- Argentina seeks to sell as many as $16.5 billion in bonds
- 'Grey market' trading shows high demand for issuance
Argentina hasn’t yet officially pulled off its historic return to international capital markets, but already the bonds it’s planning to sell are rallying.
The 30-year bonds being marketed Tuesday traded at about 3 cents above par, while 10-year notes traded about 2 cents above par in the so-called gray market, according to Jorge Piedrahita, the chief executive officer at brokerage Torino Capital in New York and Russ Dallen, a managing partner at Latinvest in Miami. The gray market, done on a when-issued basis, allows investors to trade bonds before the debt has officially been sold.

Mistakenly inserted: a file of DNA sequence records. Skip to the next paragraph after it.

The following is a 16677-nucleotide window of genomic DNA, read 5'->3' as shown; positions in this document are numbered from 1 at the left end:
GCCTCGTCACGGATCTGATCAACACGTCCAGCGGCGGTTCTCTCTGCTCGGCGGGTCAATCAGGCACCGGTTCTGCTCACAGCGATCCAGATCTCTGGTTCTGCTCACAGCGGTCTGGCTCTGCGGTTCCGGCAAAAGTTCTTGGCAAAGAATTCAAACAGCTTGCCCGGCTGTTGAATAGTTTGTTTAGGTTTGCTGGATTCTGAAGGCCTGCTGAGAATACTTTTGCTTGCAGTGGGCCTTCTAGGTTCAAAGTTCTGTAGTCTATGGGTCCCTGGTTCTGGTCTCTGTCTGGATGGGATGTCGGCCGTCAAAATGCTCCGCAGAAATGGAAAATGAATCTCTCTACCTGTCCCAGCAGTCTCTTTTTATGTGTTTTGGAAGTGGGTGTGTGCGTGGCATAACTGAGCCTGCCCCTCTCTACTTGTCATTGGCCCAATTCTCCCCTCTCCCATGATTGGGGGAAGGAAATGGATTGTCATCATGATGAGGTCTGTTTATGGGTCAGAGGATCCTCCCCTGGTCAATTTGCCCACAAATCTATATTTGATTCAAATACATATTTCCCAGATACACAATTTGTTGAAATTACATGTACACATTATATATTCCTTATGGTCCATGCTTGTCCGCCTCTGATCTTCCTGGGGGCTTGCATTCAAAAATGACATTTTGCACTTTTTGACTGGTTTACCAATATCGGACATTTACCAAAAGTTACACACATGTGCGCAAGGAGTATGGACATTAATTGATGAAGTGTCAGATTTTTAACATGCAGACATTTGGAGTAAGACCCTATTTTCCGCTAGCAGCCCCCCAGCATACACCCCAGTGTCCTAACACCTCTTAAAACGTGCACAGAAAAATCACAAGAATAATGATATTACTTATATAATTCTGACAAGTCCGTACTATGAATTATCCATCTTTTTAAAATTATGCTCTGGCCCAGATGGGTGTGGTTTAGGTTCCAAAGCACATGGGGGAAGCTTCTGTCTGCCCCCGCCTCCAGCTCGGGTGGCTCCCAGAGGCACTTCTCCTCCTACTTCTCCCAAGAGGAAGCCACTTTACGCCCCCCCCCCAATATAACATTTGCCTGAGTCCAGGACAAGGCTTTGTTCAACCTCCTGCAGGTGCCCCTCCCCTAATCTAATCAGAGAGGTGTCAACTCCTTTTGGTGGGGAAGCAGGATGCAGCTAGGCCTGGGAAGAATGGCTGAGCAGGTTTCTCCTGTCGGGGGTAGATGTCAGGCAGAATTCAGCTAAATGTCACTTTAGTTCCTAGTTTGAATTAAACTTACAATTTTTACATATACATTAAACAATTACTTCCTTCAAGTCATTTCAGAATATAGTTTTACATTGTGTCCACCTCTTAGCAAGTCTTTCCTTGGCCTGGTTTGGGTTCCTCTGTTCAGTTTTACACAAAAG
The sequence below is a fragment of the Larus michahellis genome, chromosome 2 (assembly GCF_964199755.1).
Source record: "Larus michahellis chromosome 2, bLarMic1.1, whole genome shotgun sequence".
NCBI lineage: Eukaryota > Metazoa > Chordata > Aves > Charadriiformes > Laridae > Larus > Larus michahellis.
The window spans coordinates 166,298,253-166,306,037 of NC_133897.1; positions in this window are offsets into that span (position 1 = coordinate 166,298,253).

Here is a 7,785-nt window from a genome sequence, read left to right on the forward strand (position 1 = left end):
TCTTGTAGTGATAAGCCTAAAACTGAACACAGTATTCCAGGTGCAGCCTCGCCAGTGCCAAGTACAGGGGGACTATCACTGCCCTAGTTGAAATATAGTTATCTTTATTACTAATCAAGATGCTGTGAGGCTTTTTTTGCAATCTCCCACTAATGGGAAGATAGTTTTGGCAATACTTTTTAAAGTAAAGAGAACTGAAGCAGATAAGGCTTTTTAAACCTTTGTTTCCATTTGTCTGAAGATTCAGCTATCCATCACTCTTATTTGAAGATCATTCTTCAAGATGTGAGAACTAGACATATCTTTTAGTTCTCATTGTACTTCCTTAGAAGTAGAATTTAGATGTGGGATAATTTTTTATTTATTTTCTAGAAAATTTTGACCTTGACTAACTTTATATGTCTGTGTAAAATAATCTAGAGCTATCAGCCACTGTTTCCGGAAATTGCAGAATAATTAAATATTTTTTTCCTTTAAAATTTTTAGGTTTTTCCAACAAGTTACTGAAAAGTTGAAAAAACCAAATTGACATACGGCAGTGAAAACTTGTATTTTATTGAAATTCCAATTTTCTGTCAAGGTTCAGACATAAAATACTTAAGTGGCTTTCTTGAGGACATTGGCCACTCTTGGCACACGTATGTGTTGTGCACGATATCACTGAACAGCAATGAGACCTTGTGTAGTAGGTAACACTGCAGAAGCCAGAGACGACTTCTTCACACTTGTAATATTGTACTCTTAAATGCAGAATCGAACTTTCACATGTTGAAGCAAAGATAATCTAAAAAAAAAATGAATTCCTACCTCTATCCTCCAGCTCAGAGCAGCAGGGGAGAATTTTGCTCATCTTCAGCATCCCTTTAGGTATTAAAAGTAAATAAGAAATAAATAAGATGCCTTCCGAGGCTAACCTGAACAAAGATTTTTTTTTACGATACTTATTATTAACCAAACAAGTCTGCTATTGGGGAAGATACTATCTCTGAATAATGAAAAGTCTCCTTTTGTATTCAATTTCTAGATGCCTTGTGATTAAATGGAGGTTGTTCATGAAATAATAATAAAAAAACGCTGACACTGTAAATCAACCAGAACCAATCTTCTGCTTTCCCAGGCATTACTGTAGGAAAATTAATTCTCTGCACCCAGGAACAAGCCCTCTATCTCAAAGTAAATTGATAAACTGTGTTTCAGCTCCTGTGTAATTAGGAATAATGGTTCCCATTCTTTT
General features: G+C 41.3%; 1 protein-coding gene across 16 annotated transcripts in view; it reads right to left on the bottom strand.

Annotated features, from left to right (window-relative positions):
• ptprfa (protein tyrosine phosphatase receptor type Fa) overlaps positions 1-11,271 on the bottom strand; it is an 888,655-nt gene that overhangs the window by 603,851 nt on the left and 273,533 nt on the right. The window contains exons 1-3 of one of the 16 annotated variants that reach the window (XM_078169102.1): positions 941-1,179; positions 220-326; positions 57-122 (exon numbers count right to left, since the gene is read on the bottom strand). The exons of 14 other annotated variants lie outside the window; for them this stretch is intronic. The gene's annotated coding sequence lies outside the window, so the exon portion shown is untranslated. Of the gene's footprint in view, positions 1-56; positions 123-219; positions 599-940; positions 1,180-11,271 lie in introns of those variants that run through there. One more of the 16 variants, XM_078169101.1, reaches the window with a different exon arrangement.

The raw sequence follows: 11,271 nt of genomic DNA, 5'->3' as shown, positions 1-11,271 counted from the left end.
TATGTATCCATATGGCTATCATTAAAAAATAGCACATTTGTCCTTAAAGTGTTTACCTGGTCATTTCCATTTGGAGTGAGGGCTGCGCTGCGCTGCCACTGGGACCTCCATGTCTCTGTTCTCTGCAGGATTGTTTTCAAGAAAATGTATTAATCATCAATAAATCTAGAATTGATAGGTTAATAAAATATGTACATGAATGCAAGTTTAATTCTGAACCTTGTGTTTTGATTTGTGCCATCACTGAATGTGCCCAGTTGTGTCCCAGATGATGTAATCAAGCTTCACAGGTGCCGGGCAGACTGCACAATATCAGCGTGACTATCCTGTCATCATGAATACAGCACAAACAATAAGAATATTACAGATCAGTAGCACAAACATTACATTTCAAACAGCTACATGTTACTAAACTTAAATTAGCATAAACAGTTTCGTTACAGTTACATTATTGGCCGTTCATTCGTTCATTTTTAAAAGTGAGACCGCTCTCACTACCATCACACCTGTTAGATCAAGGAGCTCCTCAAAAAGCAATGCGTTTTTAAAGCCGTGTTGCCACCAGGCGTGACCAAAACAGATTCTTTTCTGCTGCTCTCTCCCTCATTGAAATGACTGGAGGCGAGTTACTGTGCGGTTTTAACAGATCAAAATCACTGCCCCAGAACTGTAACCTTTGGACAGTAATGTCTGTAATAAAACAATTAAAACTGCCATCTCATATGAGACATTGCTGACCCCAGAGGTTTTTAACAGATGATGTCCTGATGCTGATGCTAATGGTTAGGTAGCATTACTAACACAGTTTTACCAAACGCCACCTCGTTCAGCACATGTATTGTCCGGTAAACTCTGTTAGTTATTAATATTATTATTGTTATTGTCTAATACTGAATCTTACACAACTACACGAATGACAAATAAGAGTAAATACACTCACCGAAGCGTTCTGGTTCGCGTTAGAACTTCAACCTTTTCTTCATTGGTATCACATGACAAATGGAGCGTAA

Argentina is seeking to sell as much as $16.5 billion in bonds, a record amount for an emerging-market government and the South American nation’s first international debt sale in 15 years. About $10 billion of the proceeds from the bond sale will go toward repaying creditors who sued the country after its 2001 default, led by billionaire Paul Singer. President Mauricio Macri, who took office in December, vowed to resolve the legal dispute with creditors and lure foreign investment to the country.
“The high demand for this deal is testament to the fact that people believe in Macri and they believe in Argentina settling this problem," said Dallen, who put in orders for the 30-year tranche of the sale.
Deutsche Bank AG, HSBC Holdings Plc, JPMorgan Chase & Co., and Banco Santander SA are global coordinators for the offer. Banco Bilbao Vizcaya Argentaria SA, Citigroup Inc., and UBS Group AG are joint bookrunners.